In 1958, a kiss made civil rights history. It happened in Monroe, North Carolina. Two African-American children, James Hanover Thompson and David Simpson, were said to have kissed a girl who was white. They were arrested and accused of rape.
The incident became known around the world as “The Kissing Case.” But over time, it was largely forgotten.
Even the Thompson family rarely talked about it–until they came to StoryCorps, where James (L) sat down with his younger brother, Dwight (R), and told him what happened.
Under political pressure, the governor of North Carolina released the two friends. James then spent most of his adult life in and out of prison for robbery.
His sister, Brenda Lee Graham (pictured below), also came to StoryCorps. She remembered what life was like for the family after James had been arrested.
Click here for the transcript.
Dwight Thompson (DT): How old was you then?
JHT: I was nine years old; David was seven. Really didn't hardly know what a kiss was. And, so, we went on home like nothing happened, you know?
And the next day, the police car pulled up and they said, "We're taking y'all to jail." I didn't know what was going on. But when we got down to the police station we understand that they said that we had raped a little white girl.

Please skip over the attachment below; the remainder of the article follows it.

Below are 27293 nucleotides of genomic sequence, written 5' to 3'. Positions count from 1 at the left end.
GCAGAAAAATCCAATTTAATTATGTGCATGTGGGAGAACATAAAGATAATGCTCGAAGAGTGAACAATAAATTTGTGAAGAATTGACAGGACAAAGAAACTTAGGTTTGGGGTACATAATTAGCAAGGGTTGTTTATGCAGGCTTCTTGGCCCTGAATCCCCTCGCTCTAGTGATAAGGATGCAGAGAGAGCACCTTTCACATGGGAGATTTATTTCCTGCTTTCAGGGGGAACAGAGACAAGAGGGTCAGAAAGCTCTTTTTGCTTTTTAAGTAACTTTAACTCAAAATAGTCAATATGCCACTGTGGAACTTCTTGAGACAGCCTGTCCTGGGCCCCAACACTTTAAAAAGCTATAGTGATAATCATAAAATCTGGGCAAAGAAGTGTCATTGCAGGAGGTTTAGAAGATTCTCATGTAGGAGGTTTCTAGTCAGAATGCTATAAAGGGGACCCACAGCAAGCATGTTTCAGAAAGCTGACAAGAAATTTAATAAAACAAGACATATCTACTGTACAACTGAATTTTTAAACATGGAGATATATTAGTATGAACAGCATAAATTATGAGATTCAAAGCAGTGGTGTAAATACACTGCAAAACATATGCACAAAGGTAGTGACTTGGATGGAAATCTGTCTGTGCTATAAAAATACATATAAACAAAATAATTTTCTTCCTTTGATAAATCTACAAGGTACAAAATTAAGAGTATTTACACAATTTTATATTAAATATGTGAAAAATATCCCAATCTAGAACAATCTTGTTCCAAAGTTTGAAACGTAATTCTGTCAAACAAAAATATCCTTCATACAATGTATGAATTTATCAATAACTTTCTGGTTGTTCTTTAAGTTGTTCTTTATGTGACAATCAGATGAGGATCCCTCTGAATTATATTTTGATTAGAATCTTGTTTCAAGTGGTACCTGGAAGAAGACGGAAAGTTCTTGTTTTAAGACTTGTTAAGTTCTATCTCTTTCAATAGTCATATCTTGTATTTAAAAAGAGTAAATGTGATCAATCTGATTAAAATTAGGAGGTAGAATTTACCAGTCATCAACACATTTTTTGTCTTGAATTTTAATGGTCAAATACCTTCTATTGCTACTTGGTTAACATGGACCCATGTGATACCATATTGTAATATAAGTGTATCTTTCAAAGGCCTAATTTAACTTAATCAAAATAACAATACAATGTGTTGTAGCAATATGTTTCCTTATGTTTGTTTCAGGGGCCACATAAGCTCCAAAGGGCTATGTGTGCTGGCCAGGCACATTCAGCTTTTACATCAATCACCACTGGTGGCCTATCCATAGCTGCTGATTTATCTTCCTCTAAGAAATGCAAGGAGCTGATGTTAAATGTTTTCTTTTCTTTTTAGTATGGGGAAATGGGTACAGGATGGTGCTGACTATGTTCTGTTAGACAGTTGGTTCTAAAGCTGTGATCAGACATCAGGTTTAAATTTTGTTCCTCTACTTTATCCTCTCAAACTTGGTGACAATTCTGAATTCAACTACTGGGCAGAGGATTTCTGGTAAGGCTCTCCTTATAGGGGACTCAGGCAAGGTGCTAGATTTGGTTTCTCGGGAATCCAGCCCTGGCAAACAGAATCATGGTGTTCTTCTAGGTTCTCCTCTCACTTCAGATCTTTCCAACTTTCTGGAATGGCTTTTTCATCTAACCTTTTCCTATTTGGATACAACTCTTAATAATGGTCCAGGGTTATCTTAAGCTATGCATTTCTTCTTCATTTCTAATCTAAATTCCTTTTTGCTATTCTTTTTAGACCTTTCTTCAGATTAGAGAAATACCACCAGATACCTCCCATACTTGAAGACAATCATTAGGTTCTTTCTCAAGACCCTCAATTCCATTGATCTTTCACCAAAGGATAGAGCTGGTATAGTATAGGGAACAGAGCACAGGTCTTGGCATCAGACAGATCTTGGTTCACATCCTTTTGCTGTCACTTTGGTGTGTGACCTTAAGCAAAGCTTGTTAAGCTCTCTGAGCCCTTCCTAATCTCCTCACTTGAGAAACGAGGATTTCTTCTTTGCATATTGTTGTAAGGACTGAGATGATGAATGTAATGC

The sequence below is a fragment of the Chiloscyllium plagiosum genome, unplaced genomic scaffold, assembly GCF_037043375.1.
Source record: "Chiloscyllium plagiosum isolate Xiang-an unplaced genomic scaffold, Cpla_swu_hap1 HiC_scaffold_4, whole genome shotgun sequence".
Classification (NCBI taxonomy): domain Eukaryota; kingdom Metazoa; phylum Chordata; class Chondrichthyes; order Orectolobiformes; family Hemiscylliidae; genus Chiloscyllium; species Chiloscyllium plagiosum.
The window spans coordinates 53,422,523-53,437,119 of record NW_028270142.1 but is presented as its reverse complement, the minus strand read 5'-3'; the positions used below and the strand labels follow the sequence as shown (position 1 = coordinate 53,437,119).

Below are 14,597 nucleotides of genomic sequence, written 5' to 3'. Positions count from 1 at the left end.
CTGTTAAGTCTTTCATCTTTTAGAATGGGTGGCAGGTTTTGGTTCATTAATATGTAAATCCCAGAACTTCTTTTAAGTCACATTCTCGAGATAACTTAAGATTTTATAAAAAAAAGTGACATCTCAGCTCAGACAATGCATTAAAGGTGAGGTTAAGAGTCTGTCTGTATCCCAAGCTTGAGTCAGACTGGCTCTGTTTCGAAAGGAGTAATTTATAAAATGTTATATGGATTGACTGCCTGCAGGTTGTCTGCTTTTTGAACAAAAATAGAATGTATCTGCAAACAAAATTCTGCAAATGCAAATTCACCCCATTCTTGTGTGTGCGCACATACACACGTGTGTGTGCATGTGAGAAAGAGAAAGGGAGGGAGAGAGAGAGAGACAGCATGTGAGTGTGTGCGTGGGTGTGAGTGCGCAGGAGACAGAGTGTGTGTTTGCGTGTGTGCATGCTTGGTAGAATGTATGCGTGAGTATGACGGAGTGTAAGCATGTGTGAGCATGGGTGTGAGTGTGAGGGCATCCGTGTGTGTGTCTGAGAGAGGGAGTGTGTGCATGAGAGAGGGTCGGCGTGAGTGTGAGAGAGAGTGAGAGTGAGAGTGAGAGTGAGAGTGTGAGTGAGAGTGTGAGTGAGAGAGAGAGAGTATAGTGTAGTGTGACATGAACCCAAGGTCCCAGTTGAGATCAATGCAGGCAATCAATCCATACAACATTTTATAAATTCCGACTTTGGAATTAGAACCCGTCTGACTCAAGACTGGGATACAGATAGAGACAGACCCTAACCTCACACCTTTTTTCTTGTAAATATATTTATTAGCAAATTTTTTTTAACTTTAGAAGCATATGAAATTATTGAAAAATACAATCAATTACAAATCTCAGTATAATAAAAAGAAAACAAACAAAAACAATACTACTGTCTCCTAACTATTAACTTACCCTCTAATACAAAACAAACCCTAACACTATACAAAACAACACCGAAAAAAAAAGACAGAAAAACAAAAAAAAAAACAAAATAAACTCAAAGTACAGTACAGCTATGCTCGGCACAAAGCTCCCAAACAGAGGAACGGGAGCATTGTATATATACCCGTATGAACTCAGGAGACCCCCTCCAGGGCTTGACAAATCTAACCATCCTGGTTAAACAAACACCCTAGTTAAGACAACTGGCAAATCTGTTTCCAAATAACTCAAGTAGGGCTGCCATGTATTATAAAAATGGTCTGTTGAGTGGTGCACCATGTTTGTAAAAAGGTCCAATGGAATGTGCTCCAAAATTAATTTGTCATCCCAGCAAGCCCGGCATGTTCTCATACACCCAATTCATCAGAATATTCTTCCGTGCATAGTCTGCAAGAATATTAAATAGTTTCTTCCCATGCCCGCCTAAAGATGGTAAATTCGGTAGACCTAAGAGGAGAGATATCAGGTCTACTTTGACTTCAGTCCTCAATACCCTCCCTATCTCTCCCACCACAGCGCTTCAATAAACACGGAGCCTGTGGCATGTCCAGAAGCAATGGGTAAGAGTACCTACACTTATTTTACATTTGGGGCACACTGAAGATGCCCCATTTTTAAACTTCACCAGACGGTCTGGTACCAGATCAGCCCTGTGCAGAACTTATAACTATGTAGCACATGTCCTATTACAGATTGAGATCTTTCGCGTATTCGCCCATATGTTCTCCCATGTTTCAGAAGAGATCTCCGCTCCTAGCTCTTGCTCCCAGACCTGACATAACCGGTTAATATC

They uh took us down in the bottom of the police station to a cell. And they had us handcuffed -- they started beating us. They was beating us to our body, you know? They didn't beat us to the face where nobody could see it; they just punched us all in the stomach and back and legs. We was hollering and screaming. We thought they was gonna kill us.
And so we stayed in jail for six or seven days before our parents ever got a chance to see us. And they sent me to a psychologist. And I would go see that man… every week I had to go see him. He'd tell me, "They should have castrated y'all. I mean, it were just something.
DT: So how that make you feel now? I mean, how old are you now?
JHT: I'm 62 now.
JHT: I still feel the hurt and the pain from it. And nobody never said, "Hey, look, I'm sorry what happened to y'all. It was wrong." And I always sit around and wonder if this hadn't happened to me, you know, what could I have turned out to be? Could I have been a doctor? Could I have gone off to some college or some great school? It just destroyed our life.
Brenda Lee Graham (BLG): Mom was a nervous wreck. She didn't sleep. She would be up walking the floors and praying. And I remember that at night you could see them burning crosses and--
Dwight Thompson (DT): Right down the front yard?
BLG: Right down the front yard. And my mom and them, they would go out in the morning, and sweep bullets off our front porch.
And see, James, he was away for a while. And when he came back, it was like seeing somebody different that you didn't even know. He never talked about what he went through there. But ever since then, his mind just hadn't been the same.
My brother and his friend had to suffer on account of that. And I mean, they suffered. From one kiss. I..I've thought about that. It all started with a kiss.